GH: Right, I mean, it’s FRINGE. Anything can happen. That’s what everyone keeps saying. But they always keep the actors in the dark, too. I keep emailing John [to ask], “What are you doing?!” [Laughs]

‘Tis better to have been loved and lost your life, than never to have been loved at all.

That twist on Tennyson pretty much sums up how Fringe‘s Georgina Haig feels about Peter and Olivia’s daughter Etta sacrificing her life at the close of the final season’s fourth episode.

“Before she dies, there’s a moment of peace, almost like a relaxation, as she’s thinking about how she has finally been loved – and she doesn’t care that Windmark can see that, so she lets her guard down,” Haig tells TVLine of Etta’s selfless act, dying along with many Observers as she sets off an anti-matter bomb.

“To be loved is the most basic of human needs, after food and shelter,” the Aussie actress continues. “And while she has had support through her life, and she’s had Simon [as a partner], it’s just not the same. She never felt really loved until she reunited with [her parents]. And that’s what makes her death peaceful in a way. She stops fighting [Windmark’s thought-reading ] and let’s that contentment wash over her.”

Haig first guested on Fringe, of course, in Season 4?s Episode 19, “Letters of Transit,” which served as a prequel to the Fox series’ futuristic farewell run. “They said there was the possibility of me recurring if Season 5 happens… so when it [got picked up], everyone was really excited,” she recalls. “I knew that I was coming back but I had no idea in what capacity or what would happen to me.”

Because she had joined the series as a member of the Bishop family, “The cast embraced me completely,” Haig effuses. “John [Noble] took me out for lunch and said, ‘Ask me anything.’ Anna [Torv] went out of her way to make sure I met the crew before we started filming. And Josh [Jackson] made sure that I got out and saw Vancouver.” Likewise, “The fans embraced my character because I was part of that family.”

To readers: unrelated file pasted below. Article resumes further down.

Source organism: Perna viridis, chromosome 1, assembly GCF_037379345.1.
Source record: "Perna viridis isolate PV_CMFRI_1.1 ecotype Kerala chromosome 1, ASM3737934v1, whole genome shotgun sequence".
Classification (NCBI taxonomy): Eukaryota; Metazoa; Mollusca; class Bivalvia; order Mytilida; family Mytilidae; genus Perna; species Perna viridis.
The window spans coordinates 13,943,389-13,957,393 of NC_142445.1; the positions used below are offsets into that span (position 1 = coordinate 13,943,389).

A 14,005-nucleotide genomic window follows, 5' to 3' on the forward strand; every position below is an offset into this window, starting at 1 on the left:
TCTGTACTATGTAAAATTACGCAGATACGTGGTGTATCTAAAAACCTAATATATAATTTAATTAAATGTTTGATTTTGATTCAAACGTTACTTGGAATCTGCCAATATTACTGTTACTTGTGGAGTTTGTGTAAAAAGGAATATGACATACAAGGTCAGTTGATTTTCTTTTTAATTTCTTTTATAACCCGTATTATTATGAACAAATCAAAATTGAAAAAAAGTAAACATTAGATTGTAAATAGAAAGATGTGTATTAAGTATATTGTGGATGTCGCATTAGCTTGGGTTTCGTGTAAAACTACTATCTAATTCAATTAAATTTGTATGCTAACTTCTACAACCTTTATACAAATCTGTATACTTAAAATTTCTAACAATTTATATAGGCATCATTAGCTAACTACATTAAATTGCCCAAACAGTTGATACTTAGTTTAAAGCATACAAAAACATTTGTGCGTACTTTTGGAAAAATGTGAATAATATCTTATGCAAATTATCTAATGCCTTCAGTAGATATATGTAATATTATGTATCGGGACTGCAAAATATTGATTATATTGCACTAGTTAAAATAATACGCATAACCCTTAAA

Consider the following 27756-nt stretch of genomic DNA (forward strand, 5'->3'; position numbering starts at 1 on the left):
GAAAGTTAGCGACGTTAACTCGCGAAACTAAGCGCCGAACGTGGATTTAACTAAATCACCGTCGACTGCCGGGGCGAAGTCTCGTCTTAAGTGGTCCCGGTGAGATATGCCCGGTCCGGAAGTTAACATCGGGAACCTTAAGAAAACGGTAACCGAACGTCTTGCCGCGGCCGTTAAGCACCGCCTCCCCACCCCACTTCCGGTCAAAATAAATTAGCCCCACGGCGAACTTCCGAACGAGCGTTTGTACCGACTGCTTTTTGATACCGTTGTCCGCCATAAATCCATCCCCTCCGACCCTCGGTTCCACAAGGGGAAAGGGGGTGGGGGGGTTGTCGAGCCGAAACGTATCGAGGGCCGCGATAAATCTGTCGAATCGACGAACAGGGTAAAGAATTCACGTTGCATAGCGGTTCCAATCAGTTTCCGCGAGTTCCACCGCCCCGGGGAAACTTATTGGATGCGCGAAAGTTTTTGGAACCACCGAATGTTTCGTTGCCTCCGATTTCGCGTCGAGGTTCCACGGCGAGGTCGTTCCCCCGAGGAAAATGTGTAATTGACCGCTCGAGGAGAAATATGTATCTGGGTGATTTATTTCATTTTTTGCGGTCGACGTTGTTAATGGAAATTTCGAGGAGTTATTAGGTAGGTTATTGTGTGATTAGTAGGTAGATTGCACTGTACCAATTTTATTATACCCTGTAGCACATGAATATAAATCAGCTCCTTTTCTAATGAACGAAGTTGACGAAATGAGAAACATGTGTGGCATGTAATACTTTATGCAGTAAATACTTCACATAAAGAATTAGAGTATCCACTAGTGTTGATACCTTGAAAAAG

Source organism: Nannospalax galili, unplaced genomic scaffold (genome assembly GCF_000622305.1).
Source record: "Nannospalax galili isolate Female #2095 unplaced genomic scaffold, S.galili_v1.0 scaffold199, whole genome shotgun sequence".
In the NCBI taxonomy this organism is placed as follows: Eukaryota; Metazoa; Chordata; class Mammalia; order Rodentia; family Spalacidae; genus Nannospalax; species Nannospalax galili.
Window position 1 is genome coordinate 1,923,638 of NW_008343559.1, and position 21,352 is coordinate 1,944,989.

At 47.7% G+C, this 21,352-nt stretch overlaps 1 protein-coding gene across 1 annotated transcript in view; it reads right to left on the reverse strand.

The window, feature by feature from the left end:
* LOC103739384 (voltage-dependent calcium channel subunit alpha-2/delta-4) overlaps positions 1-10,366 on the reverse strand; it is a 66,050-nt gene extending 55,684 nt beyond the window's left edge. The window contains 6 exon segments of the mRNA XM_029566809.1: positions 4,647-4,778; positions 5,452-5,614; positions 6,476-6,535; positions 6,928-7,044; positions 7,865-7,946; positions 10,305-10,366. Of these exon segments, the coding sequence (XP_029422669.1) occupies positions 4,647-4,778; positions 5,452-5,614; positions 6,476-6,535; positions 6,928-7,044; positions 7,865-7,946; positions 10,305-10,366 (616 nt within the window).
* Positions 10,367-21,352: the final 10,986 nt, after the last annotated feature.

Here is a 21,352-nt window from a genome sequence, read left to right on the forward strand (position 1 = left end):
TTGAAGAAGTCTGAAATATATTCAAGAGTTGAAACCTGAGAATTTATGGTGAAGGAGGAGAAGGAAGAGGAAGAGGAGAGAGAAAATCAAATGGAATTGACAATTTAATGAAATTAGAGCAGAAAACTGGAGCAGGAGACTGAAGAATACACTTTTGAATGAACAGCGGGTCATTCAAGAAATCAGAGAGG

Haig’s first conversation with show runner Joel Wyman coming into Season 5, however, made clear Etta’s tragic destiny. “I was like, ‘Oh my gosh, this is so sad!’ And yet it’s so brave of them to put these characters through that trauma in Episode 4, just a third of the way into the story. It’s almost like an inciting incident.”

Make no mistake, though — Haig didn’t let Etta go quietly into the night. “I was like, ‘Joel, how about instead of her dying, she just falls unconscious and is locked into a cupboard, and they find her later…?’” she shares with a laugh. “I didn’t want to die, because it was so awesome being on the show.”

Before meeting her maker, Etta was able to facilitate an awaited and emotional reunion between her mother and Broyles, who obviously missed the team’s old-school Fringe days. The significance of the scene was not lost on the newcomer. “I had watched all of the previous seasons and I definitely knew what all those characters meant to each other, so it was sort of surreal in a way, standing there watching it happen,” she says.

And as for Etta’s grand farewell, the “needs of the many outweigh the needs of the few” nature of it soothes some of the sting for Haig.

“If you’re going to go, you want a hero’s death,” she notes. Plus, “They explored so much in four episodes with my character, I felt really lucky!”